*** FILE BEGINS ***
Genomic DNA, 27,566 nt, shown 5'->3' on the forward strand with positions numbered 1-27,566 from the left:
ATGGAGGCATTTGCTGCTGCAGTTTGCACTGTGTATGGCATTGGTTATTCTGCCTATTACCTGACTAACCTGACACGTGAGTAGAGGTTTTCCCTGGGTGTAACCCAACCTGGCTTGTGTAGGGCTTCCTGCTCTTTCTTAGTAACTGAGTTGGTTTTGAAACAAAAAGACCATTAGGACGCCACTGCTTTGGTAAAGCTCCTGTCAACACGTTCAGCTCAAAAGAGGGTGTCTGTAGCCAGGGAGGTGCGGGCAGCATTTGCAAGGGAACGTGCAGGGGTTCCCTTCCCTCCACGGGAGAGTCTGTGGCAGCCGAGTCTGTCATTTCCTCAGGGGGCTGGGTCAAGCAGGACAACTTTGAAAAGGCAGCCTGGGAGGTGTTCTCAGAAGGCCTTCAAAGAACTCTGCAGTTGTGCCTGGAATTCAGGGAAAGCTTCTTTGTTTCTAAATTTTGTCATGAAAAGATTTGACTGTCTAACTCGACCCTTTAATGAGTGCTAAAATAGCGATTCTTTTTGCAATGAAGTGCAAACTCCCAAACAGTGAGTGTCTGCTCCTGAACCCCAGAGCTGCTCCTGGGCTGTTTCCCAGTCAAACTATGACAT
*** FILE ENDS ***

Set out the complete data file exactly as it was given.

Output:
Genomic DNA, 27,566 nt, shown 5'->3' on the forward strand with positions numbered 1-27,566 from the left:
ATGGAGGCATTTGCTGCTGCAGTTTGCACTGTGTATGGCATTGGTTATTCTGCCTATTACCTGACTAACCTGACACGTGAGTAGAGGTTTTCCCTGGGTGTAACCCAACCTGGCTTGTGTAGGGCTTCCTGCTCTTTCTTAGTAACTGAGTTGGTTTTGAAACAAAAAGACCATTAGGACGCCACTGCTTTGGTAAAGCTCCTGTCAACACGTTCAGCTCAAAAGAGGGTGTCTGTAGCCAGGGAGGTGCGGGCAGCATTTGCAAGGGAACGTGCAGGGGTTCCCTTCCCTCCACGGGAGAGTCTGTGGCAGCCGAGTCTGTCATTTCCTCAGGGGGCTGGGTCAAGCAGGACAACTTTGAAAAGGCAGCCTGGGAGGTGTTCTCAGAAGGCCTTCAAAGAACTCTGCAGTTGTGCCTGGAATTCAGGGAAAGCTTCTTTGTTTCTAAATTTTGTCATGAAAAGATTTGACTGTCTAACTCGACCCTTTAATGAGTGCTAAAATAGCGATTCTTTTTGCAATGAAGTGCAAACTCCCAAACAGTGAGTGTCTGCTCCTGAACCCCAGAGCTGCTCCTGGGCTGTTTCCCAGTCAAACTATGACAT